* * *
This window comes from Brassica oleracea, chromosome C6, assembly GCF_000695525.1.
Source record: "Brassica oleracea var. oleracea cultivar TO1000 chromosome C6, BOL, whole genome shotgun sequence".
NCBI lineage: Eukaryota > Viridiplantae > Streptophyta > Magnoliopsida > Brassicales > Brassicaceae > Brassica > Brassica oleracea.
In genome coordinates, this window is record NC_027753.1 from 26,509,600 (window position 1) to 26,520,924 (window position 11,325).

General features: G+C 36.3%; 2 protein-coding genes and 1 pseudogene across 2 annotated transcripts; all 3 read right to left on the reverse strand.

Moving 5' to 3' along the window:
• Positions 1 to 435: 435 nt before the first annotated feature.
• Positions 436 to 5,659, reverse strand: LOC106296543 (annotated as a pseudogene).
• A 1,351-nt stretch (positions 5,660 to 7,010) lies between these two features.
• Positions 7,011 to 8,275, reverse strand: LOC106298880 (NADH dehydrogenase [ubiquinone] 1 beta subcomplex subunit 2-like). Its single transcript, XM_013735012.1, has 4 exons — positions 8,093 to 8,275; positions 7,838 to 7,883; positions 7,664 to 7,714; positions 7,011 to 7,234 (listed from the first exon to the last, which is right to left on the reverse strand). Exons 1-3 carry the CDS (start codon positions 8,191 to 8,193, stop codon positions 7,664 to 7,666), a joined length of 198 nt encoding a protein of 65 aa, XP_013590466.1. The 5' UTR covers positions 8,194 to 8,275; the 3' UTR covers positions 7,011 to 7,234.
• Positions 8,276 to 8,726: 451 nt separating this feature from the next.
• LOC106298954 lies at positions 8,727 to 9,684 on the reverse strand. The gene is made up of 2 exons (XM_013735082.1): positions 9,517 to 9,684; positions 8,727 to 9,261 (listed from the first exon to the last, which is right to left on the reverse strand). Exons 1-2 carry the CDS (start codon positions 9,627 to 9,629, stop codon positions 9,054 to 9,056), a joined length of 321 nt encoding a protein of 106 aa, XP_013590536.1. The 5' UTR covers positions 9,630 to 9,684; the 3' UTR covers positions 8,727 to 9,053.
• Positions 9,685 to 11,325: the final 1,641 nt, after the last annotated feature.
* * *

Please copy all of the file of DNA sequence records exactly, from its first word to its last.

This window comes from Brassica oleracea, chromosome C6, assembly GCF_000695525.1.
Source record: "Brassica oleracea var. oleracea cultivar TO1000 chromosome C6, BOL, whole genome shotgun sequence".
NCBI lineage: Eukaryota > Viridiplantae > Streptophyta > Magnoliopsida > Brassicales > Brassicaceae > Brassica > Brassica oleracea.
In genome coordinates, this window is record NC_027753.1 from 26,509,600 (window position 1) to 26,520,924 (window position 11,325).

General features: G+C 36.3%; 2 protein-coding genes and 1 pseudogene across 2 annotated transcripts; all 3 read right to left on the reverse strand.

Moving 5' to 3' along the window:
• Positions 1 to 435: 435 nt before the first annotated feature.
• Positions 436 to 5,659, reverse strand: LOC106296543 (annotated as a pseudogene).
• A 1,351-nt stretch (positions 5,660 to 7,010) lies between these two features.
• Positions 7,011 to 8,275, reverse strand: LOC106298880 (NADH dehydrogenase [ubiquinone] 1 beta subcomplex subunit 2-like). Its single transcript, XM_013735012.1, has 4 exons — positions 8,093 to 8,275; positions 7,838 to 7,883; positions 7,664 to 7,714; positions 7,011 to 7,234 (listed from the first exon to the last, which is right to left on the reverse strand). Exons 1-3 carry the CDS (start codon positions 8,191 to 8,193, stop codon positions 7,664 to 7,666), a joined length of 198 nt encoding a protein of 65 aa, XP_013590466.1. The 5' UTR covers positions 8,194 to 8,275; the 3' UTR covers positions 7,011 to 7,234.
• Positions 8,276 to 8,726: 451 nt separating this feature from the next.
• LOC106298954 lies at positions 8,727 to 9,684 on the reverse strand. The gene is made up of 2 exons (XM_013735082.1): positions 9,517 to 9,684; positions 8,727 to 9,261 (listed from the first exon to the last, which is right to left on the reverse strand). Exons 1-2 carry the CDS (start codon positions 9,627 to 9,629, stop codon positions 9,054 to 9,056), a joined length of 321 nt encoding a protein of 106 aa, XP_013590536.1. The 5' UTR covers positions 9,630 to 9,684; the 3' UTR covers positions 8,727 to 9,053.
• Positions 9,685 to 11,325: the final 1,641 nt, after the last annotated feature.